The Top 11 mistakes you’re making in your consulting resume

The Top 11 mistakes you’re making in your consulting resume

I’ve been putting forth a resume altering administration since site dispatch. In this time, I’ve had the fortune to work with many customers.

The following is a rundown of the Top 11 counseling resume botches I’ve seen in my customers. Some are conclusions of my Top 10 continue tips, yet the larger part are one of a kind.

Mistake make your resumes fail

  1. Lacking dividing all through the resume

You don’t need somebody to state your resume is “excessively texty.” Readers will give careful consideration – not great when you’re one of 200 in their survey stack.

One viable cure is viable line dispersing. Therapist and grow lines as required (by controlling text dimension).

A few zones where separating is basic:

Between the class title (eg, “Work understanding”) and the main experience (eg, “Citibank temporary position”)

Between each experience inside the classification

Toward the finish of an ordeal and the start of another class (this space ought to be bigger than the initial two)

At the edges – as I’ve said some time recently, nothing under 0.5″ (vertical and level)

Overlook it and your resume will be a blemish.

In this case, a Typical consulting resume form will help you alot

  1. Absence of numbers

Numbers are the most attractive parts of your resume – SAT, GPA, quantitative effect at work and in extracurriculars.

Numbers enable you to do the accompanying:

Highlight continue “takeaways” – and believe me, you require no less than 2-3 of these to get a meeting

Keep your resume from anguish the “excessively texty” disorder

Enable your resume to end up noticeably more outcomes situated

Computerized numbers are the correct approach. Rather than “five”, 5. Rather than “two hundred”, 200.

  1. Absence of an individual interests and leisure activities area

Obvious – one line, make it particular, don’t put more than 3-5 interests.

  1. Unimportant honors/grants/cooperations

Point 4 and Point 5 beneath fall into the umbrella of “an excess of substance in the instruction segment.”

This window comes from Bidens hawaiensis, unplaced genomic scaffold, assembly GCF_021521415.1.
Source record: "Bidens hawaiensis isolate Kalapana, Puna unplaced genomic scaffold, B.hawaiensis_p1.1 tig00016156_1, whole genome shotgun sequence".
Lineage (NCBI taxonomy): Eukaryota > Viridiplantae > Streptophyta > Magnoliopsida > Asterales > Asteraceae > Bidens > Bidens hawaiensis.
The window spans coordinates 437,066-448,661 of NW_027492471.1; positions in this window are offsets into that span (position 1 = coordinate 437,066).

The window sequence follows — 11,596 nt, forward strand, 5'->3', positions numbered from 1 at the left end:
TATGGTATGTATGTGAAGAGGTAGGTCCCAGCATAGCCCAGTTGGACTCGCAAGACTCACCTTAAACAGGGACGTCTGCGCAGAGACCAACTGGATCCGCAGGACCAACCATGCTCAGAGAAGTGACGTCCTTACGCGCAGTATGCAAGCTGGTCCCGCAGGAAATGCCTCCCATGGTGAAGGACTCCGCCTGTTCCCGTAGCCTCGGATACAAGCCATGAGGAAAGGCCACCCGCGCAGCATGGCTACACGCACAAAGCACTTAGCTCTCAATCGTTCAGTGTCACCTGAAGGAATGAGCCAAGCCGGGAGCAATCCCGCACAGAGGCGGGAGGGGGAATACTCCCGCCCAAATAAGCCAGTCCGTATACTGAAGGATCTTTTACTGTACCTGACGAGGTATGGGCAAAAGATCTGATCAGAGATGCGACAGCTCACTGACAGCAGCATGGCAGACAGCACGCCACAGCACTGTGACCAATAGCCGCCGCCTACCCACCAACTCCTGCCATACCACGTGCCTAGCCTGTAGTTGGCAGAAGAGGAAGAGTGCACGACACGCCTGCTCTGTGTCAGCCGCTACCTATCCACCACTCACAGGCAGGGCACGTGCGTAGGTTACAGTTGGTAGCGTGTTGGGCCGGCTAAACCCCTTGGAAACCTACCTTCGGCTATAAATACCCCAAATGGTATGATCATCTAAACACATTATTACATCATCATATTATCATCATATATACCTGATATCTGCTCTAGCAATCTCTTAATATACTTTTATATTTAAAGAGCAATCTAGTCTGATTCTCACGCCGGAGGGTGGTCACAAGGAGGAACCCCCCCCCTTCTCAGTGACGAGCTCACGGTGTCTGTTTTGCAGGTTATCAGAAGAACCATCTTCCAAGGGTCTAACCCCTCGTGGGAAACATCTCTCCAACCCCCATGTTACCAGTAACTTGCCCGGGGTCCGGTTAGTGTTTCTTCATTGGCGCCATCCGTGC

Unless it’s a broadly perceived honor/grant/cooperation, forgo including it. On the off chance that you do incorporate, clarify how specific it is. Nobody thinks about the Sarah Day Jones Community Service Award that you got sophomore year. Unless there were 5,000 candidates and just a single beneficiary.

5. Coursework lists

It’s great that you took “Systems Management.” Only:

  1. No one knows what you learned
  2. No one cares what you learned
  3. No one will see how that applies to consulting

It’s OK to list challenging courses taken on your resume for consulting interviews (e.g., Advanced Econometrics 101, Differential Equations 202). But do so only if:

  1. It’s clear what the course covers
  2. What the course covers is very challenging/technical/quantitative
  3. You don’t list more than 3-5 courses

Some of you include diverse course descriptions to showcase academic breadth. It’s not something I recommend, but it’s not a clear faux pas.

Learn from mistake to get a better CV

6. Describing what you did, not what you accomplished

I’ll repeat this over and over and over and over. Keep process explanations at a minimum.

Sometimes it’s necessary. Sometimes it’s helpful. But the balance for each work or extracurricular “clunk” should be at least 50% results.

To be clear, results can also mean innovative/challenging methods utilized. A process description would be:

Used Excel to collect data from 100 websites.

An innovative methods description would be:

Wrote VBasic macros in Excel to autocollect data from 100 financial websites.

7. Useless computer skills

Windows, Microsoft Office, Adobe, Mac OS, and a million other software programs and operating systems are not skills. Repeat, not skills.

The only time you should include a line on computer skills is:

  1. You knew multiple programming languages
  2. You knew graphics/design/technical software that less than 5% of the general population knows how to use well

8. Sentences and paragraphs

Never use sentences or paragraphs. This is a direct symptom of the “too texty” syndrome. Write in short, grammatically-correct fragments.

Rare is the description that requires a full sentence. Non-existent is the description that requires a full paragraph.

9. Using “Justify” alignment

Left alignment for content always. “Justify” alignment leads to irregular spacing, uncomfortable reading, and annoyed resume reviewers.

10. Using 2 words when 1 will do

Another symptom of the “too texty” syndrome.

“Planned and coordinated” a conference? “Led and managed” a team? “Completed and processed” 5,000 documents?

11. Bonus. Incorrect usage of tense

If you’re describing a past work experience, you “created” models and “wrote business plans.” You aren’t still “managing 5 employees” from that software firm you left 2 years ago.


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